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This is an actual class at my college.

Posted by Lord Helix , Nov 15 2012 · 239 views

Gender and Sexuality in Vampire Literature

3 credit hours

Study sociological and literary issues of gender and sexuality in vampire literature, from its beginnings through the current phenomenon initiated by the Twilight books.



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Hahli Husky
Nov 15 2012 06:09 PM
My sister-in-law is actually having to use the Twilight series as a teaching tool this semester. She had to read the books and watch the movies; she's been in a pretty bad mood ever since.
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Is it bad if I am curious if there's a comparable course for werewolves? :B
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That's absolutely terrifying. :blink:

~B~
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Please tell me this is at some bizarre community college--preferably in an alternate universe--and not a state institution.
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Engineer Alexandra Humva
Nov 15 2012 06:45 PM
I'm make a suicide joke, but that'd be in bad taste. By a hair.

That is utterly disappointing. I weep for humanity.
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Cosmic Titan
Nov 15 2012 06:49 PM
This is not a stretch at all, various literature and sociology classes already exist and it looks to just be a hybrid of the two. And colleges are greedy, greedy things that will do anything more money. :P
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The Dandy Automaton
Nov 15 2012 06:56 PM
http://www.majhost.c...ons/no_more.gif

I'm done. I'm...I'm just done.
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Please tell me this is at some bizarre community college--preferably in an alternate universe--and not a state institution.

I go to the county community college, so...
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Obsessionist
Nov 15 2012 08:05 PM
Seriously? Why would anyone make an academic course out of this? At least broaden the subject a bit.
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Pears Nivans
Nov 15 2012 08:37 PM
Not really that surprising when you consider that one college whose name I'm forgetting that had/has a course on Harry Potter.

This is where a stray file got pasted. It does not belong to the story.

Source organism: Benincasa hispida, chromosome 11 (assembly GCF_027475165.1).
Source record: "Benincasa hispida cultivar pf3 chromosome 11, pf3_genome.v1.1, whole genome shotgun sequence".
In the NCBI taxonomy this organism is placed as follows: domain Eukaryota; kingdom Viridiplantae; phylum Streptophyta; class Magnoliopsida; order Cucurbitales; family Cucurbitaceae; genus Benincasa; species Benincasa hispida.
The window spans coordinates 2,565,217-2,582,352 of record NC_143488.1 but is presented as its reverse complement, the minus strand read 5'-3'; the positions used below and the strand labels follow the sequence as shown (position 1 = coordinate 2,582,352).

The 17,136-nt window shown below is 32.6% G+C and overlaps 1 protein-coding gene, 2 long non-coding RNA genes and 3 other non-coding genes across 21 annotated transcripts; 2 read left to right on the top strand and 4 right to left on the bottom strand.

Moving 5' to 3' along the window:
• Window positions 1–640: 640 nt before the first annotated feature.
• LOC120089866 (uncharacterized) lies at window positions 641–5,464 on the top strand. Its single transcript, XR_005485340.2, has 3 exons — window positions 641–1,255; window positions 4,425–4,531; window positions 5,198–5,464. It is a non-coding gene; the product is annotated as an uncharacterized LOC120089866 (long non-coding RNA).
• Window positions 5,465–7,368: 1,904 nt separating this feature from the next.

Which isn't to say that it's not ridiculous, but still.
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Seriously? Why would anyone make an academic course out of this? At least broaden the subject a bit.


I feel like some people are overreacting to this just because it says it includes Twilight? The course info says it covers all of vampire literature, not just Twilight.

Vampire literature started really getting popular in the 1700s, which means there is over 300 years of stuff to cover! The Twilight books (however bad they are, I wouldn't know), are really just a drop in a very long and extensive history of literary work. Just skimming the wikipedia article about vampire literature shows some very interesting information and *gasp* doesn't even mention Twilight beyond two links at the end under examples of juvenile fiction and graphic novels.

Also, another thing that is included in vampire literature is Bunnicula, and that was a pretty awesome book.
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Scanty Demon
Nov 15 2012 11:43 PM
Believe it or not this doesn't suprise me, I've seen a class that involved Twilight (and not the pony one ;( ). Difference was that the one I saw apparently wanted to analyze religious themes such as angels and demons, bible references, etc. Granted this contribute to my gradual loss of sanity and losing sanity hurts!
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Well, it does say from the beginning to the current vampire trend. Additionally, Twilight is/was a big success (at least in the United States) and looking at it from a sociological perspective would make sense to see what people, well those who bought the book, value in terms of the issues being covered by the course. It would also show the evolution and alteration in vampire literature over a period of time, and also the variance in the societies throughout history (as the fear and perpetuation and depiction of vampires has changed, drastically at times, and contains different aspects that speak to the societies that dreamt them up).

When studying a subject with a particular scope, one can't just read and look at what one specifically likes to get a comprehensive understanding of the material. And Twilight did have an impact, so it does make sense that it would fall into the course.

I mean, that's my opinion, but yeah.


**Of course, the actual course could be a little broader... but I'm not sure how well that would fit within the actual teaching of the material. On vampire information alone, as Nukaya said, there's over 300 years of stuff to sift through -- that alone is a lot to cover in a semester, or a year (however long the course is) and broadening it might've brought complications in with extending it (such as, the sheer volume of material that would have to be sorted through).
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Actually, I think that could be a very interesting class. Sexuality has been a strong theme in vampire literature even since Dracula, which operated largely on Victorian-era fear of female sexuality (in addition to a strong isolationist subtext). It'd be interesting to track that to modern vampire fiction, much of which which replaces that fear of the unknown with an attraction to the unknown.
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So, just how many people are 'sick' when you're meant to be having that class?
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no
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